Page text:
Today I am writing about cucumbers – those common, larger cucumbers that we mainly use in salads. In spite of the fact that the summer (and with it this year’s cucumber season) is lowly ending, my cucumbers are still producing. Maybe it’s because of the hot summer, or the fact that I sow them pretty late this year due to germination problems. I hope that these couple of lines will serve as an inspiration for anyone who hasn’t already to try and grow their own cucumbers next year.Continue Reading
I first tasted the buckwheat swiss roll at Aljaž’s grandparents. It was Aljaž’s grandmother who introduced me to this dessert and I was blown away by it’s fluffyness and tastiness. When I decided to recreate this excellent dessert, I was thinking about possible changes and supplements, and I remembered the tarragon – a great aromatic herb that is wildly growing in the corner of the garden.Continue Reading
The raspberry season is in full swing, so it would really be a shame not to make some excellent raspberry mint smoothie from this excellent berries.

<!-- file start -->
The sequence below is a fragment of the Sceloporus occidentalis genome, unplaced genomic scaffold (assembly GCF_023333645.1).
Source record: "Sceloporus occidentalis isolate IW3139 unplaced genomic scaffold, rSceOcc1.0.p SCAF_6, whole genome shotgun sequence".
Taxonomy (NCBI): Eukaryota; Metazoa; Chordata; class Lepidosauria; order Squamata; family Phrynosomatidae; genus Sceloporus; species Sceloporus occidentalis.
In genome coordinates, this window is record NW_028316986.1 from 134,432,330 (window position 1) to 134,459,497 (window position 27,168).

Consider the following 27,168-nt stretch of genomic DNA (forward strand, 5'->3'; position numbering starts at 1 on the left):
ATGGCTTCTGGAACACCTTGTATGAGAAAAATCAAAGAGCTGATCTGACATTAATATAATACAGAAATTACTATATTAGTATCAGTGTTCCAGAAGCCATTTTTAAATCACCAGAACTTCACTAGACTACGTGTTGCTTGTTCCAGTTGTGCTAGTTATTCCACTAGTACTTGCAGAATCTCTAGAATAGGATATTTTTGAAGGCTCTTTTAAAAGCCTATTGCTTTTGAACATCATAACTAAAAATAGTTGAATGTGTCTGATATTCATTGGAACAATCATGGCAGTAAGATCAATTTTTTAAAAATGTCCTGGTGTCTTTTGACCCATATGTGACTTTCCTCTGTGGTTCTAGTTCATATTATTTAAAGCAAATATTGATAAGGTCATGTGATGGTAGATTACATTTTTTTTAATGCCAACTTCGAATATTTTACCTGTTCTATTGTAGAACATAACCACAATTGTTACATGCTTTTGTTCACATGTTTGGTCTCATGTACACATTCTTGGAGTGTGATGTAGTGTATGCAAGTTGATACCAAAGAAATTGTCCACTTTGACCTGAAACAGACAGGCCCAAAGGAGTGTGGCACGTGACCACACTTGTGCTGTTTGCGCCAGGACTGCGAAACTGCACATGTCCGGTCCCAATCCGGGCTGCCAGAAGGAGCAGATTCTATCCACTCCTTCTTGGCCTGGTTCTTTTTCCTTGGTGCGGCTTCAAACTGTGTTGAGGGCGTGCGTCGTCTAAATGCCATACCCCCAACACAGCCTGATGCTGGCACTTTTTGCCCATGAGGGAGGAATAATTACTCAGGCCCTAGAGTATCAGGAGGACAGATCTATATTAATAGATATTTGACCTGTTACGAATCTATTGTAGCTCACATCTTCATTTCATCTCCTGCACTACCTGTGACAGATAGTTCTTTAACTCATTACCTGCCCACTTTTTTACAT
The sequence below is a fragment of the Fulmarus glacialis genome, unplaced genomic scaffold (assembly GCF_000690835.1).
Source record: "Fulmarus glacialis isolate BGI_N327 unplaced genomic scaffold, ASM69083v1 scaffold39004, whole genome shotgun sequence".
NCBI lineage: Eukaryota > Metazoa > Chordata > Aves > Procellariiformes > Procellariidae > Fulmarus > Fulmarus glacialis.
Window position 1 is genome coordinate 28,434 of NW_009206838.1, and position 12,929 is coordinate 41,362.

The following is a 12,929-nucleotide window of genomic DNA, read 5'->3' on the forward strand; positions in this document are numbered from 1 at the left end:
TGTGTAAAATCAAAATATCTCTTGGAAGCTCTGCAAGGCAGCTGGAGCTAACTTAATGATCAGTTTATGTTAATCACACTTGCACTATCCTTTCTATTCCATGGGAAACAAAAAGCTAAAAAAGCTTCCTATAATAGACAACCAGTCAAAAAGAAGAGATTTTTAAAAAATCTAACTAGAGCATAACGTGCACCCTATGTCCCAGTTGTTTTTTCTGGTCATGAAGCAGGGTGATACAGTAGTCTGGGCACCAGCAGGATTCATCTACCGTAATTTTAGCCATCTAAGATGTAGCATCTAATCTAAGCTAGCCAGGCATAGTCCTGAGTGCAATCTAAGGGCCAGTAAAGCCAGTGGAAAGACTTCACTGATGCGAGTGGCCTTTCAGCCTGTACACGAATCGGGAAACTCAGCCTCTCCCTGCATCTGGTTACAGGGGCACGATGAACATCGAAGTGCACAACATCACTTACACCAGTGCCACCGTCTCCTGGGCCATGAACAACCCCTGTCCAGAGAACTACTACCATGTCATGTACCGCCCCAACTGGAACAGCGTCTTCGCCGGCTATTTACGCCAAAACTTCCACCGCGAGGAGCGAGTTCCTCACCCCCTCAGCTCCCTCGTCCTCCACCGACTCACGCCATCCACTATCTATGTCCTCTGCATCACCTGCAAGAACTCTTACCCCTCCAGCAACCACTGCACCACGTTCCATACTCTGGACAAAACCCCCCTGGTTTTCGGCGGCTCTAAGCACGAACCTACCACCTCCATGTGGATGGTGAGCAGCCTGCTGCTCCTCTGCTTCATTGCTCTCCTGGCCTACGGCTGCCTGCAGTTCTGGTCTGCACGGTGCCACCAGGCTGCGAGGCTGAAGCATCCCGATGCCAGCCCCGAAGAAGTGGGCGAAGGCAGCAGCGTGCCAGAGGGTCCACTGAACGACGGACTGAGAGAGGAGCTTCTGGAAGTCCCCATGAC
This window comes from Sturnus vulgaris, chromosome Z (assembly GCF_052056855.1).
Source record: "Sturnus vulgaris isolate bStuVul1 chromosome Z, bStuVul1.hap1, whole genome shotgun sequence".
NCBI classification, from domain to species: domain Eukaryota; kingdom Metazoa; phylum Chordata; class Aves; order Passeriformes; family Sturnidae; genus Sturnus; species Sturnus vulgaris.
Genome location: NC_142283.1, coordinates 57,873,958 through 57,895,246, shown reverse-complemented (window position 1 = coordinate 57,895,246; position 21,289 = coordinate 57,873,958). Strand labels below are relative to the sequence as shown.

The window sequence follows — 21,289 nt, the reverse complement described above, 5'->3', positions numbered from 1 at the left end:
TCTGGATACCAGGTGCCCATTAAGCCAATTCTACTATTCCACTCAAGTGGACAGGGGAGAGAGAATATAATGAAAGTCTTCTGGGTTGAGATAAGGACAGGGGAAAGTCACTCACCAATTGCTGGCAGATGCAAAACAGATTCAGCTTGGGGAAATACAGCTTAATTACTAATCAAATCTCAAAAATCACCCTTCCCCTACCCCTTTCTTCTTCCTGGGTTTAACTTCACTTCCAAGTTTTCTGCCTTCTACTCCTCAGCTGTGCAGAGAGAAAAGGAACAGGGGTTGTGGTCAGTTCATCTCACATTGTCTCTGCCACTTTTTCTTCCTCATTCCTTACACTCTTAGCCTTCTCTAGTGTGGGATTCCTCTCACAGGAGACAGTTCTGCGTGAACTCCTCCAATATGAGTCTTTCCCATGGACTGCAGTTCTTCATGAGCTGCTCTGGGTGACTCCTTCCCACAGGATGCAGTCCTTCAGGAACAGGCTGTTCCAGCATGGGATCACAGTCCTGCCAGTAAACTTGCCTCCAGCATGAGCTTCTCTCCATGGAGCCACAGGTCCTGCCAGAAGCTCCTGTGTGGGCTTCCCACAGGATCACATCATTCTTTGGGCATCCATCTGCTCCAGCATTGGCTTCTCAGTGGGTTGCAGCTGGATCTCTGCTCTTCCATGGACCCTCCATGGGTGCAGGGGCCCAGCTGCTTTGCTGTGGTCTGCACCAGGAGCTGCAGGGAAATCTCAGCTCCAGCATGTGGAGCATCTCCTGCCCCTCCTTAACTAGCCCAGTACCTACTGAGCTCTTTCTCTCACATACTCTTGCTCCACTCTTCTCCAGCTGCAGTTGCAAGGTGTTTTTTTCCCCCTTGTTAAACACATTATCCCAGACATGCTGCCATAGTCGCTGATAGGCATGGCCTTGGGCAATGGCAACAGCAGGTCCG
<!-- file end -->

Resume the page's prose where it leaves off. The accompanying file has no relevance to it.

Regardless of whether you have your own raspberry patch at home and can enjoy homegrown raspberries or if you buy them, I would like to encourage you to consider storing your excess raspberries for the use in colder months. It’s so easy to store your harvested or bought raspberries. The easiest way is to simply freeze them and take them out of the freezer when needed.
Who hasn’t heard of tarragon – aromatic culinary herb that is mostly used for baking sweets. The most common use of it in Slovenia is as a filling for potica, which is a traditional Slovenian pastry. Not a lot of people are aware of its healing properties and the use of it in tea mixtures or as a dietary supplement. It contains a lot of vitamins, potassium and other nutrients that have a proven positive effect on our health. There are two different varieties of tarragon: French and Russian (or Siberian). French variety is smaller, has tinnier leaves, seldom blossoms and is more aromatic than its Russian brother. Russian variety can grow up to 1,5m in height, has somewhat bigger leaves, blossoms annually and is hardier than the French variety.Continue Reading